Legal matters: How court rulings will affect the 2016 elections

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Governor Terry McAuliffe’s restoration of felon voting rights, which is headed to court, is the third battle that affects this year’s election in Virginia. Photo by Robinson Governor Terry McAuliffe’s restoration of felon voting rights, which is headed to court, is the third battle that affects this year’s election in Virginia. Photo by Robinson

Although it’s not something most voters tend to notice, Virginia’s upcoming congressional and presidential elections have already, to a surprising large degree, been shaped and remolded by a number of crucial court rulings (with one of the biggest still to come).

The first of these legal battles began way back in 2010, when the General Assembly was fighting over the constitutionally mandated decennial congressional redistricting (say that three times fast).  At the time the GA was split, with the Republican-dominated House of Delegates having approved one plan, and the Democratic-controlled Senate pushing another. The elephants, astutely realizing that they were likely to flip the Senate in the next election, basically sat on their haunches until they gained an additional two seats, and then passed their preferred redistricting plan with an assist from then-lieutenant governor Bill Bolling.

Fast forward six years, and that plan (which, incidentally, had the approval of incumbents from both parties) has been found unconstitutional thanks to its blatant racial gerrymandering, and replaced by a less GOP-friendly map created by a panel of federal judges. The reason that judges drew the new lines is because assembly Republicans played a high-stakes game of chicken, assuming the U.S. Supreme Court would bail them out before the election. But due to the death of Antonin Scalia, among other factors, the supremes refused to hear the case, and thus the elephants’ 8-3 congressional advantage in Virginia is now greatly imperiled.

The second big legal battle was waged over the voter ID law passed by the Republican-controlled assembly after Barack Obama beat Mitt “Moneybags” Romney in the 2012 presidential election. The law requires voters to show an approved form of ID, such as a Virginia driver’s license or U.S. passport, at the polls. If they don’t have one, they are forced to cast a provisional ballot that will only be counted if and when the voter supplies a valid ID to the registrar’s office.

Although the Democratic Party of Virginia fought hard to get this law (which, like all voter ID laws, disproportionately affects poor, elderly and minority voters) overturned, a federal judge recently ruled it constitutional, which means it will be in effect for the current election year, at the very least.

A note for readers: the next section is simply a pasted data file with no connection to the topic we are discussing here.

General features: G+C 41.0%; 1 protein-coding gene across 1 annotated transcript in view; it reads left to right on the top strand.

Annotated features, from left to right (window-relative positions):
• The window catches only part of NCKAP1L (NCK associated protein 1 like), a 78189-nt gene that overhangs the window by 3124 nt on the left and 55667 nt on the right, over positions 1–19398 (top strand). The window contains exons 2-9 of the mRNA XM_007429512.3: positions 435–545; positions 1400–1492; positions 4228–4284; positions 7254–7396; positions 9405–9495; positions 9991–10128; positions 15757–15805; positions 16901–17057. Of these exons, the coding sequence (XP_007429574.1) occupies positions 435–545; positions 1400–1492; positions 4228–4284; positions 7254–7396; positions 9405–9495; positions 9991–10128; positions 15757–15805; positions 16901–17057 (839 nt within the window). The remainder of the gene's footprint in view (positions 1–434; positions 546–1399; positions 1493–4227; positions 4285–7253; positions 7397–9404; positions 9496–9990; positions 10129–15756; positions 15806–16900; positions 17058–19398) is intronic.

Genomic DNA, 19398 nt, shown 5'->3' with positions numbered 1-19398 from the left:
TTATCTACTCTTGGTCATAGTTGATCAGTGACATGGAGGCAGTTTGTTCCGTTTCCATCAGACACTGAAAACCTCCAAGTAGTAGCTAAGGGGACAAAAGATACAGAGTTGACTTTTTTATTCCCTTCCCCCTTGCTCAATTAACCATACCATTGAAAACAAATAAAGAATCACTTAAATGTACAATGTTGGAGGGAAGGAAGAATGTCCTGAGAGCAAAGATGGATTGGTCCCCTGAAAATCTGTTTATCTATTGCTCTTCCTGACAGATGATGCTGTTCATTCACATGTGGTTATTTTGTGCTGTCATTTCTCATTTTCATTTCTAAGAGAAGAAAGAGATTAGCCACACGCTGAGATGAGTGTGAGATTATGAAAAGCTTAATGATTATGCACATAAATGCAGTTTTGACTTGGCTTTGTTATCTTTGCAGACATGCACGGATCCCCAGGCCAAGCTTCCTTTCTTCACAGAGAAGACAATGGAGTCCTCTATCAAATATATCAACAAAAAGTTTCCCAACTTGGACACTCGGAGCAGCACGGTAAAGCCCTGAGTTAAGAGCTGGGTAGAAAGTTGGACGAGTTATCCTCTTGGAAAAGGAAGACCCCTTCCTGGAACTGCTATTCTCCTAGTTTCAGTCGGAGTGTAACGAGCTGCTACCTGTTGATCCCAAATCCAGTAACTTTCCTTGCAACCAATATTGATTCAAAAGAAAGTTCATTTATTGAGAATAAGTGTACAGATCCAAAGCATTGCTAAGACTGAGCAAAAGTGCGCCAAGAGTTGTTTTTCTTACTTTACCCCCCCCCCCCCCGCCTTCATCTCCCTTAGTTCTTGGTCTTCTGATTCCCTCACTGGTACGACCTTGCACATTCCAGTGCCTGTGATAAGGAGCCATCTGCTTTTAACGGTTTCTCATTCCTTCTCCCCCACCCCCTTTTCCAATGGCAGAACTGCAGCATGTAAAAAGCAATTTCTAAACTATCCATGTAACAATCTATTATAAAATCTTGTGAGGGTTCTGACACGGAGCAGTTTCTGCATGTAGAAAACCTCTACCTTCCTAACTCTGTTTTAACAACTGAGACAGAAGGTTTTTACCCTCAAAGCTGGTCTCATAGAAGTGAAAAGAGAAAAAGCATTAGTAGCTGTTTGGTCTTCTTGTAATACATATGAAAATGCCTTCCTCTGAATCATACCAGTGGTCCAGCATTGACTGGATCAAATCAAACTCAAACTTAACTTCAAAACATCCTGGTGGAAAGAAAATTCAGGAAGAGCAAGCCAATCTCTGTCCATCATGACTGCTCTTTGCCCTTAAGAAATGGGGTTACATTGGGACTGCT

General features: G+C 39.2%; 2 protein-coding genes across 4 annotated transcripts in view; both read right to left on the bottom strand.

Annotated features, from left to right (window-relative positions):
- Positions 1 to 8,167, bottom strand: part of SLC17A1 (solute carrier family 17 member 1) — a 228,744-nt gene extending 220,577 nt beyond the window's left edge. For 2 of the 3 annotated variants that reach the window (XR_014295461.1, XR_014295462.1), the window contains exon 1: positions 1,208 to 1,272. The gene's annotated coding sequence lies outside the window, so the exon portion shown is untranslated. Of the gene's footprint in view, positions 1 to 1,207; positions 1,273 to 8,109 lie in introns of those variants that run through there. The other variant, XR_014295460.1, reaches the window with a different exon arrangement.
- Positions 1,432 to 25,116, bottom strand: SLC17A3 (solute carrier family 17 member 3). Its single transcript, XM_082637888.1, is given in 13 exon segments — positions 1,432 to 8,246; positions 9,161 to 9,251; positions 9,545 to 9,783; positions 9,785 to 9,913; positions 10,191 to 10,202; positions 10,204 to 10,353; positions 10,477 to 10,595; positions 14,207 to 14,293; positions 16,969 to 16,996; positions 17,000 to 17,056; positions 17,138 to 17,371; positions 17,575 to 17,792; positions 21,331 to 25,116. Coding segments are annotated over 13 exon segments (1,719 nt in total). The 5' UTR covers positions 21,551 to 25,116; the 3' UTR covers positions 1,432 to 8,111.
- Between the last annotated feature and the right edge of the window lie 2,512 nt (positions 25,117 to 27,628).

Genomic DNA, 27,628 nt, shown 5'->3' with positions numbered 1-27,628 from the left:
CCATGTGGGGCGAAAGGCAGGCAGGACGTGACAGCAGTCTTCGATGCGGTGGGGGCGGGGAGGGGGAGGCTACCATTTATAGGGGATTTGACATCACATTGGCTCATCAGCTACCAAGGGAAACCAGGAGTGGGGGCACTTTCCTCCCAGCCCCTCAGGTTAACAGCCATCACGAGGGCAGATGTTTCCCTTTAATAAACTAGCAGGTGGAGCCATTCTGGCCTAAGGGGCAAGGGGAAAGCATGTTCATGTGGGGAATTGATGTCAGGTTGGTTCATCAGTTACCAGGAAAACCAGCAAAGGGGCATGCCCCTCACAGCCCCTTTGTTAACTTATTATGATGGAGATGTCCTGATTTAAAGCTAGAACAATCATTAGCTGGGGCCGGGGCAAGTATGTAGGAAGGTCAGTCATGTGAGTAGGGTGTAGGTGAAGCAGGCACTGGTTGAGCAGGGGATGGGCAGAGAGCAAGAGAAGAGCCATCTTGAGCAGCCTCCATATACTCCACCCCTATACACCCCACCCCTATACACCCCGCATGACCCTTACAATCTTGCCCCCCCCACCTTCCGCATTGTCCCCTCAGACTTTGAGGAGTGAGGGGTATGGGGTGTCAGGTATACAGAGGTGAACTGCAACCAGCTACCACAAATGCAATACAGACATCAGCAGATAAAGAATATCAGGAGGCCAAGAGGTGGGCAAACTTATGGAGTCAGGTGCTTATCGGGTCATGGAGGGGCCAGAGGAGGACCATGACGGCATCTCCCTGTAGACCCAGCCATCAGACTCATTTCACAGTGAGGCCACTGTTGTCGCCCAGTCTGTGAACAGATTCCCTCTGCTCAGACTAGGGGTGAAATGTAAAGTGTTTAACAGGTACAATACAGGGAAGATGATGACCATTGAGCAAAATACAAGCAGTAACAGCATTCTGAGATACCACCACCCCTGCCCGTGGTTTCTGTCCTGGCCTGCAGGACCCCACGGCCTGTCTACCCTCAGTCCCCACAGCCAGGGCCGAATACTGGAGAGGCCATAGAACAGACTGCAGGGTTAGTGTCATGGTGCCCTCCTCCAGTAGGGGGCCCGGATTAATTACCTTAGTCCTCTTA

The final big legal clash will be fought during an upcoming special session of Virginia’s supreme court, where the fate of Governor Terry McAuliffe’s recent move to restore the voting rights of more than 200,000 convicted felons will be decided. Republicans have been apoplectic about McAuliffe’s action, and have vowed to overturn it before the November election. The court’s accelerated schedule, along with recent revelations that a small number of felons in prison and on active probation accidentally had their rights restored, indicates that McAuliffe’s clemency order might be in jeopardy, but we won’t know for sure until the ruling arrives.

What’s being lost in all of these skirmishes, however, is the fact that this election almost certainly represents the high-water mark in the GOP’s campaign to systematically disenfranchise as many Democratic voters as possible. With the U.S. Supreme Court now evenly split between liberals and conservatives, and the near-certainty that President Hillary Rodham Clinton will select the next two to five justices, the long-term prospects for strict voter ID laws and extreme racial gerrymandering are looking grim. As is the fate of the Donald Trump-led Republican Party, for that matter.

So watch out, all you mollycoddled incumbents and vote-suppressing extremists —one day soon you might actually have to start winning elections fair and square.

Odd Dominion is an unabashedly liberal, twice-monthly op-ed column covering Virginia politics.

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